A novel fast method for aqueous derivatization of THC, OH‐THC and THC‐COOH in human whole blood and urine samples for routine forensic analyses

A novel fast method for aqueous derivatization of THC, OH‐THC and THC‐COOH in human whole... A novel aqueous in situ derivatization procedure with propyl chloroformate (PCF) for the simultaneous, quantitative analysis of Δ9‐tetrahydrocannabinol (THC), 11‐hydroxy‐Δ9‐tetrahydrocannabinol (OH‐THC) and 11‐nor‐Δ9‐tetrahydrocannabinol‐carboxylic acid (THC‐COOH) in human blood and urine is proposed. Unlike current methods based on the silylating agent [N,O‐bis(trimethylsilyl)trifluoroacetamide] added in an anhydrous environment, this new proposed method allows the addition of the derivatizing agent (propyl chloroformate, PCF) directly to the deproteinized blood and recovery of the derivatives by liquid–liquid extraction. This novel method can be also used for hydrolyzed urine samples. It is faster than the traditional method involving a derivatization with trimethyloxonium tetrafluoroborate. The analytes are separated, detected and quantified by gas chromatography–mass spectrometry in selected ion monitoring mode (SIM). The method was validated in terms of selectivity, capacity of identification, limits of detection (LOD) and quantification (LOQ), carryover, linearity, intra‐assay precision, inter‐assay precision and accuracy. The LOD and LOQ in hydrolyzed urine were 0.5 and 1.3 ng/mL for THC and 1.2 and 2.6 ng/mL for THC‐COOH, respectively. In blood, the LOD and LOQ were 0.2 and 0.5 ng/mL for THC, 0.2 and 0.6 ng/mL for OH‐THC, and 0.9 and 2.4 ng/mL for THC‐COOH, respectively. This method was applied to 35 urine samples and 50 blood samples resulting to be equivalent to the previously used ones with the advantage of a simpler method and faster sample processing time. We believe that this method will be a more convenient option for the routine analysis of cannabinoids in toxicological and forensic laboratories. http://www.deepdyve.com/assets/images/DeepDyve-Logo-lg.png Biomedical Chromatography Wiley

A novel fast method for aqueous derivatization of THC, OH‐THC and THC‐COOH in human whole blood and urine samples for routine forensic analyses

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Publisher
Wiley Subscription Services, Inc., A Wiley Company
Copyright
Copyright © 2018 John Wiley & Sons, Ltd.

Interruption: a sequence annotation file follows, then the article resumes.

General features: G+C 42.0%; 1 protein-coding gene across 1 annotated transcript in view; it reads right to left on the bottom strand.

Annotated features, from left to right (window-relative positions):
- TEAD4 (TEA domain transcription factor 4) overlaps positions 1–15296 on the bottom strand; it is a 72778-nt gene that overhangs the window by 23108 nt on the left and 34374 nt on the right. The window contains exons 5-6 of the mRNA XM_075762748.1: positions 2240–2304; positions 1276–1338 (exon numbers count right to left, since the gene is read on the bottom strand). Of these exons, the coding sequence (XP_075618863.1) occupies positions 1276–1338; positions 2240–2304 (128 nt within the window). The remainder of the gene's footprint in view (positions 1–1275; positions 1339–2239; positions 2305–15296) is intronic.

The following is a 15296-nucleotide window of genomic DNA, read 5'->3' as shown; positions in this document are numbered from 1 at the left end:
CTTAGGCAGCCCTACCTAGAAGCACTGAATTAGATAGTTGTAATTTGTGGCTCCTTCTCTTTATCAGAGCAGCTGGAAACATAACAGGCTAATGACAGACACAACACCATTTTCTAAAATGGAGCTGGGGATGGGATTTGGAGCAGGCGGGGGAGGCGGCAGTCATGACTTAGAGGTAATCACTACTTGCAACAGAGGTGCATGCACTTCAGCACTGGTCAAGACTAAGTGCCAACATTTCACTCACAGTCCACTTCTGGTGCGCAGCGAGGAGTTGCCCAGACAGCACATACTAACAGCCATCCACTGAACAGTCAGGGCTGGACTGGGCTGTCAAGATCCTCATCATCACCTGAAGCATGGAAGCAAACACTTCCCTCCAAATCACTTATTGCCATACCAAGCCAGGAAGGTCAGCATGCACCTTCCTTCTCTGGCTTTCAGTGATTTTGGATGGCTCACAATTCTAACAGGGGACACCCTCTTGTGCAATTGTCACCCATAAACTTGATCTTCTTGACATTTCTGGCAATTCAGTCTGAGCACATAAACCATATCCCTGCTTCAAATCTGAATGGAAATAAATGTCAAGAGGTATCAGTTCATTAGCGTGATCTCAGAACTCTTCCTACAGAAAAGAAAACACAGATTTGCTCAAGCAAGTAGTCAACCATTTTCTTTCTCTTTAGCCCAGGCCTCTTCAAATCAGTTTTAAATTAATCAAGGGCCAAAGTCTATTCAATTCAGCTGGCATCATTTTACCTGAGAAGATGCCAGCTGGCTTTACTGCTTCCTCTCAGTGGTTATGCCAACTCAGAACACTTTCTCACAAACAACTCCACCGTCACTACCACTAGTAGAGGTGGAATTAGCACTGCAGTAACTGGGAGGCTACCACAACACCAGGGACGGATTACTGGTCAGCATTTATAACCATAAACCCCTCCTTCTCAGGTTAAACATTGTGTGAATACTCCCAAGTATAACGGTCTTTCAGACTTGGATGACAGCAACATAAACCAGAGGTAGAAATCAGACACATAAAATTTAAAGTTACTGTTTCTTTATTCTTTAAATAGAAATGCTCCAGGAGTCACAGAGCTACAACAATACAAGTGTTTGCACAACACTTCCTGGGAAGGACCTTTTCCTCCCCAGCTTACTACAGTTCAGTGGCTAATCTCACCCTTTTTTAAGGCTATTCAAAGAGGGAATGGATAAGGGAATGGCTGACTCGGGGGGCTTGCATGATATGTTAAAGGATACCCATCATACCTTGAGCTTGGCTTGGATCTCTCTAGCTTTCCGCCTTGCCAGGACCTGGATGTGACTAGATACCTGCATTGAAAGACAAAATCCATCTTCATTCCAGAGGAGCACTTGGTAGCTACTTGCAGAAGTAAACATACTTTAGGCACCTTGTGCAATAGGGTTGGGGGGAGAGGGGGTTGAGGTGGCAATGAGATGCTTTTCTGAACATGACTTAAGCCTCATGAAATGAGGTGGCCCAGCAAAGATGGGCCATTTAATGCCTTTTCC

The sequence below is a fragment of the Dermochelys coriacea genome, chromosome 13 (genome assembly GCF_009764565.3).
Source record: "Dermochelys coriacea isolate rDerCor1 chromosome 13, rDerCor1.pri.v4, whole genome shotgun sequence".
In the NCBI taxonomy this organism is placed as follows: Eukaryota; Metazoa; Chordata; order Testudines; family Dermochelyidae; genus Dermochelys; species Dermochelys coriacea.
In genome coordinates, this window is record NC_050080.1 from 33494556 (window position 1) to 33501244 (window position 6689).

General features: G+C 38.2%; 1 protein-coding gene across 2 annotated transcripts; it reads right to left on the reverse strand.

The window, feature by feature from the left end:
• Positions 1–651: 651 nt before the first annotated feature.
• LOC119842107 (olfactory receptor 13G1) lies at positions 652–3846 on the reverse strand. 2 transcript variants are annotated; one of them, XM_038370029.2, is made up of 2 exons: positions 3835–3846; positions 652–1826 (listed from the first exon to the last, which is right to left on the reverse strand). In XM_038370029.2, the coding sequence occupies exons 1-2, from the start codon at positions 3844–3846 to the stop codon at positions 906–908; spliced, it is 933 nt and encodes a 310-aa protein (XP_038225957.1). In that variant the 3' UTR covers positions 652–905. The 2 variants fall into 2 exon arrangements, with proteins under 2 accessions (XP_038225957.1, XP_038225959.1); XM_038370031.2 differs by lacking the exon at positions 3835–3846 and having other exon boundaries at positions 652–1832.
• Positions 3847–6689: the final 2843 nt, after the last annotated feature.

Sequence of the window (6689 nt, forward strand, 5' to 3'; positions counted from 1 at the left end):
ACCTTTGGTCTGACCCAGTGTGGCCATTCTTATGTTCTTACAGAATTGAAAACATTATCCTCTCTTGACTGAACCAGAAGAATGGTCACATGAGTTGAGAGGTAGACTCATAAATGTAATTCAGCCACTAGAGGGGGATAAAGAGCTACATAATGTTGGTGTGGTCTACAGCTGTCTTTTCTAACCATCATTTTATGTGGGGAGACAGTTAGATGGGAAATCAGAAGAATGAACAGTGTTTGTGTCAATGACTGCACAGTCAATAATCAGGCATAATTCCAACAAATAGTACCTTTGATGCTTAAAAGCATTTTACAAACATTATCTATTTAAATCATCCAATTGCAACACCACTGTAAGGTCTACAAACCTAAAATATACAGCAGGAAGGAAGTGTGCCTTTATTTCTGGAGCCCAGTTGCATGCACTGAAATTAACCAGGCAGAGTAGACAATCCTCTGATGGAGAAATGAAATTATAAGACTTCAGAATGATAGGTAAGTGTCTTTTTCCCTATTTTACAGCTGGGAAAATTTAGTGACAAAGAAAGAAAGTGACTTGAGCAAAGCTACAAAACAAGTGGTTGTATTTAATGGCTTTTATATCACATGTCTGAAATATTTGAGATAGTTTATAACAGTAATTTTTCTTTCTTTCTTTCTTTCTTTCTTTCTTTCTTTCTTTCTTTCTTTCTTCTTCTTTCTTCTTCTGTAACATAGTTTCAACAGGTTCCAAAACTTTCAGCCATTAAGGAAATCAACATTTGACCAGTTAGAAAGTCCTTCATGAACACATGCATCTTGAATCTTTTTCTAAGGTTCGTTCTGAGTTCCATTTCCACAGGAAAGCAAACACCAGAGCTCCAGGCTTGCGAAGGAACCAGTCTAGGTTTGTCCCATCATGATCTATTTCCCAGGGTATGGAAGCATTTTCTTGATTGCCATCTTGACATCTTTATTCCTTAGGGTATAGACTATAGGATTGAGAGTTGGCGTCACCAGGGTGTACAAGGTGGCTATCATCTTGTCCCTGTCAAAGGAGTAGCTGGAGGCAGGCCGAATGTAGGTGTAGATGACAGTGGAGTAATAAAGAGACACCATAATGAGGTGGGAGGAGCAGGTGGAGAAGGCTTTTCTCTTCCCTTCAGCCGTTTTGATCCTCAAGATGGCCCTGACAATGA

ISSN
0269-3879
eISSN
1099-0801
D.O.I.
10.1002/bmc.4136
Publisher site
See Article on Publisher Site

Abstract

A novel aqueous in situ derivatization procedure with propyl chloroformate (PCF) for the simultaneous, quantitative analysis of Δ9‐tetrahydrocannabinol (THC), 11‐hydroxy‐Δ9‐tetrahydrocannabinol (OH‐THC) and 11‐nor‐Δ9‐tetrahydrocannabinol‐carboxylic acid (THC‐COOH) in human blood and urine is proposed. Unlike current methods based on the silylating agent [N,O‐bis(trimethylsilyl)trifluoroacetamide] added in an anhydrous environment, this new proposed method allows the addition of the derivatizing agent (propyl chloroformate, PCF) directly to the deproteinized blood and recovery of the derivatives by liquid–liquid extraction. This novel method can be also used for hydrolyzed urine samples. It is faster than the traditional method involving a derivatization with trimethyloxonium tetrafluoroborate. The analytes are separated, detected and quantified by gas chromatography–mass spectrometry in selected ion monitoring mode (SIM). The method was validated in terms of selectivity, capacity of identification, limits of detection (LOD) and quantification (LOQ), carryover, linearity, intra‐assay precision, inter‐assay precision and accuracy. The LOD and LOQ in hydrolyzed urine were 0.5 and 1.3 ng/mL for THC and 1.2 and 2.6 ng/mL for THC‐COOH, respectively. In blood, the LOD and LOQ were 0.2 and 0.5 ng/mL for THC, 0.2 and 0.6 ng/mL for OH‐THC, and 0.9 and 2.4 ng/mL for THC‐COOH, respectively. This method was applied to 35 urine samples and 50 blood samples resulting to be equivalent to the previously used ones with the advantage of a simpler method and faster sample processing time. We believe that this method will be a more convenient option for the routine analysis of cannabinoids in toxicological and forensic laboratories.

Journal

Biomedical ChromatographyWiley

Published: Jan 1, 2018

Keywords: ; ; ; ; ; ;

References

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